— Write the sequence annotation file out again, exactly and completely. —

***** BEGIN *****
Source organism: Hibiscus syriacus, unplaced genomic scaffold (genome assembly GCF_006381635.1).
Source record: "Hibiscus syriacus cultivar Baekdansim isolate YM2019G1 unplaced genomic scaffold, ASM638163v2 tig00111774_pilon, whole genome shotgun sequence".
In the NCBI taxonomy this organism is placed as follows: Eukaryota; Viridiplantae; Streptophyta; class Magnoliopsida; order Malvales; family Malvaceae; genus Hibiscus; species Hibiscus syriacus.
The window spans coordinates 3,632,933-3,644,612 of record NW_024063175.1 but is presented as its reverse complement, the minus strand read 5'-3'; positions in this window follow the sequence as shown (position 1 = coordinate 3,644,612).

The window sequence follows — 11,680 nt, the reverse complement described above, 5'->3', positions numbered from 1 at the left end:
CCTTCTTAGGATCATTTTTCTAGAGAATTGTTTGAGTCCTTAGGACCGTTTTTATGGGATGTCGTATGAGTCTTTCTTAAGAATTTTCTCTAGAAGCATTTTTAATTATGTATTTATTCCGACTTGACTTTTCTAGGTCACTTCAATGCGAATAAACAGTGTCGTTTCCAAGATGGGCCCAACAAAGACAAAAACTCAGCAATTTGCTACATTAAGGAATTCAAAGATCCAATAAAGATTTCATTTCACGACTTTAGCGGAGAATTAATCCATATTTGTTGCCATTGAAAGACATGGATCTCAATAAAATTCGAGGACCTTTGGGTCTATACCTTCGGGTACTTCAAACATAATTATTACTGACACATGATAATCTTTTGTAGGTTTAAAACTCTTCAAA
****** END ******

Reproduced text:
Source organism: Hibiscus syriacus, unplaced genomic scaffold (genome assembly GCF_006381635.1).
Source record: "Hibiscus syriacus cultivar Baekdansim isolate YM2019G1 unplaced genomic scaffold, ASM638163v2 tig00111774_pilon, whole genome shotgun sequence".
In the NCBI taxonomy this organism is placed as follows: Eukaryota; Viridiplantae; Streptophyta; class Magnoliopsida; order Malvales; family Malvaceae; genus Hibiscus; species Hibiscus syriacus.
The window spans coordinates 3,632,933-3,644,612 of record NW_024063175.1 but is presented as its reverse complement, the minus strand read 5'-3'; positions in this window follow the sequence as shown (position 1 = coordinate 3,644,612).

The window sequence follows — 11,680 nt, the reverse complement described above, 5'->3', positions numbered from 1 at the left end:
CCTTCTTAGGATCATTTTTCTAGAGAATTGTTTGAGTCCTTAGGACCGTTTTTATGGGATGTCGTATGAGTCTTTCTTAAGAATTTTCTCTAGAAGCATTTTTAATTATGTATTTATTCCGACTTGACTTTTCTAGGTCACTTCAATGCGAATAAACAGTGTCGTTTCCAAGATGGGCCCAACAAAGACAAAAACTCAGCAATTTGCTACATTAAGGAATTCAAAGATCCAATAAAGATTTCATTTCACGACTTTAGCGGAGAATTAATCCATATTTGTTGCCATTGAAAGACATGGATCTCAATAAAATTCGAGGACCTTTGGGTCTATACCTTCGGGTACTTCAAACATAATTATTACTGACACATGATAATCTTTTGTAGGTTTAAAACTCTTCAAA